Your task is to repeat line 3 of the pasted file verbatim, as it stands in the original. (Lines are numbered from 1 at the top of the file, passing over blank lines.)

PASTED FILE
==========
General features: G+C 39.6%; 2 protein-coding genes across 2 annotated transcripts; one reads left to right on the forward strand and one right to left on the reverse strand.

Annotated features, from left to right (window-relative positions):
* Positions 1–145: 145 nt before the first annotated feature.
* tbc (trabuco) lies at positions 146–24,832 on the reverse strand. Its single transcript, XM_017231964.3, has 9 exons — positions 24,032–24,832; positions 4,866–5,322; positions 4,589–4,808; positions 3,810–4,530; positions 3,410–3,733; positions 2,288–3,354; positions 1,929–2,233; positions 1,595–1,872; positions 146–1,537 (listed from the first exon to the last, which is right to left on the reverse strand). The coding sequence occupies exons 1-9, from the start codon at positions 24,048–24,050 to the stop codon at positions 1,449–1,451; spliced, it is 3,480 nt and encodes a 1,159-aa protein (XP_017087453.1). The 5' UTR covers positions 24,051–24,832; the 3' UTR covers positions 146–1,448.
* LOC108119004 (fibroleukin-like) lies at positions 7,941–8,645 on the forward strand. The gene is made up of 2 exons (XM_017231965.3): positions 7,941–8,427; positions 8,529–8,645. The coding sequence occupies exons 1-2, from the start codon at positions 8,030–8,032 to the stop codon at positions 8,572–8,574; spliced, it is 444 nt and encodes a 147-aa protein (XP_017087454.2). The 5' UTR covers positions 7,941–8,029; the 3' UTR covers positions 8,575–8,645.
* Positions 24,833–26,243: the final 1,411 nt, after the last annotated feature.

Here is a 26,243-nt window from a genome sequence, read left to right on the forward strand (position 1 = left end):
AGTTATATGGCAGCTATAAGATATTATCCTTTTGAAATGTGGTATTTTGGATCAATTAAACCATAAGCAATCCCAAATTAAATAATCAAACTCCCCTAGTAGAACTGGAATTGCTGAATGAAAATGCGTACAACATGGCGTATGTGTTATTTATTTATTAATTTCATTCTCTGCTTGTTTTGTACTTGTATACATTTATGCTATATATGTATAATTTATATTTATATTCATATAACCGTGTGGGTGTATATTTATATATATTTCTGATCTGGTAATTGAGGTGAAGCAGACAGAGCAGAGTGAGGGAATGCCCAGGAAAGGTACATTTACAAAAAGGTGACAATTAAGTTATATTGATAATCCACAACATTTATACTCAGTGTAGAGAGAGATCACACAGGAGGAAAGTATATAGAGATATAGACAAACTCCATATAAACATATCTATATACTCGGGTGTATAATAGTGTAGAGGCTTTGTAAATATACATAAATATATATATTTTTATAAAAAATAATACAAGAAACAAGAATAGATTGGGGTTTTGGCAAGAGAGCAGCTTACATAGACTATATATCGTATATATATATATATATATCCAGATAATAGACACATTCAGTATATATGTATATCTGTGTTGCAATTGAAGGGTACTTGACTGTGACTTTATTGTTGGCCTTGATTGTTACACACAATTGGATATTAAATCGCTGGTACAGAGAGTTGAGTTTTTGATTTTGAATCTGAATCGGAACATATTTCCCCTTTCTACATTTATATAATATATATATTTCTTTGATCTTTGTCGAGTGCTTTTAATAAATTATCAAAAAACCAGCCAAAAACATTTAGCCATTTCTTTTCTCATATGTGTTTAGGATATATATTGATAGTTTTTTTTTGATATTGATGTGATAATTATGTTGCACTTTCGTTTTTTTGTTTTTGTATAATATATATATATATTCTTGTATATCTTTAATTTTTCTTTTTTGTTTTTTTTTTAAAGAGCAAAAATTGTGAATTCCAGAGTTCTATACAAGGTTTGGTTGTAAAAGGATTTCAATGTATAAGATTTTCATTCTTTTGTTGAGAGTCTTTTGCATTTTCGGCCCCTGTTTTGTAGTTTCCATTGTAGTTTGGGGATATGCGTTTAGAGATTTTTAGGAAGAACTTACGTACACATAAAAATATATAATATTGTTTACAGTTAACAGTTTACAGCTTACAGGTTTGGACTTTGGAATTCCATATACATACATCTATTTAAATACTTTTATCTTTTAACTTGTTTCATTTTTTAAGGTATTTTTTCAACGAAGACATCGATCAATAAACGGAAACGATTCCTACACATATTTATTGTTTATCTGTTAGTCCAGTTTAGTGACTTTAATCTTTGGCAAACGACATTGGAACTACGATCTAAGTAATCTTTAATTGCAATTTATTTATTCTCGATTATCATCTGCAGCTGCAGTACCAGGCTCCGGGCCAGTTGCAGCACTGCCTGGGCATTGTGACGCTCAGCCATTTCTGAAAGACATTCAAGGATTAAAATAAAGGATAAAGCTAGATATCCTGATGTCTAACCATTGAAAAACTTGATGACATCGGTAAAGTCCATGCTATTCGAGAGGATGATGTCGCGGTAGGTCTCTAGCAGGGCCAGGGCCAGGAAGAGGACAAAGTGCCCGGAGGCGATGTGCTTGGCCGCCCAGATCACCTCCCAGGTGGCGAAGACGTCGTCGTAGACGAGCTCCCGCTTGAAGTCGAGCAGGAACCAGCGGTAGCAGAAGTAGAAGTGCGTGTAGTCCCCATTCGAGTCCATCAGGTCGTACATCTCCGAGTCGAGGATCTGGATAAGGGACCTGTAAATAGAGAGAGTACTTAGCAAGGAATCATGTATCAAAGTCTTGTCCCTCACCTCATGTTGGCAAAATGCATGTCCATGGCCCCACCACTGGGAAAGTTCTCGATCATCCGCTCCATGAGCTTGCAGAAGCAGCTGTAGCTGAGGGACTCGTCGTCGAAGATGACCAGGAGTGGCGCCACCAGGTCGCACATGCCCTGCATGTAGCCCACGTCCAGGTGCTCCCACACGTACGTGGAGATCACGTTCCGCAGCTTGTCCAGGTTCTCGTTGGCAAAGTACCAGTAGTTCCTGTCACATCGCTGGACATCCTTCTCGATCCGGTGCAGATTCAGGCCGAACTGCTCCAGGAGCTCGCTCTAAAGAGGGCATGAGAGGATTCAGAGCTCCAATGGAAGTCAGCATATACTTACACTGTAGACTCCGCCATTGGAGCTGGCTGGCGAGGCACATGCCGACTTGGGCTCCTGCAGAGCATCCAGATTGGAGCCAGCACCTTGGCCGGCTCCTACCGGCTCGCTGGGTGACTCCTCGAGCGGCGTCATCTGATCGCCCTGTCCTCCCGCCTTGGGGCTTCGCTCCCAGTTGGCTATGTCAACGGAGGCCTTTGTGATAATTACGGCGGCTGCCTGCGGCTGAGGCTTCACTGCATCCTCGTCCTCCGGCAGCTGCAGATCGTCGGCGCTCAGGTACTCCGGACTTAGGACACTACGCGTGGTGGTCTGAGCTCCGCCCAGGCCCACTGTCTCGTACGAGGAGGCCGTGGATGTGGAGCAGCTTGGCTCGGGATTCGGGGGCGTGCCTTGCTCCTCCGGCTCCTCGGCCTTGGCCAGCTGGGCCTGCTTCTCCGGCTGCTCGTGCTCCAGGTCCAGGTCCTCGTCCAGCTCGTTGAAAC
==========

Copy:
* Positions 1–145: 145 nt before the first annotated feature.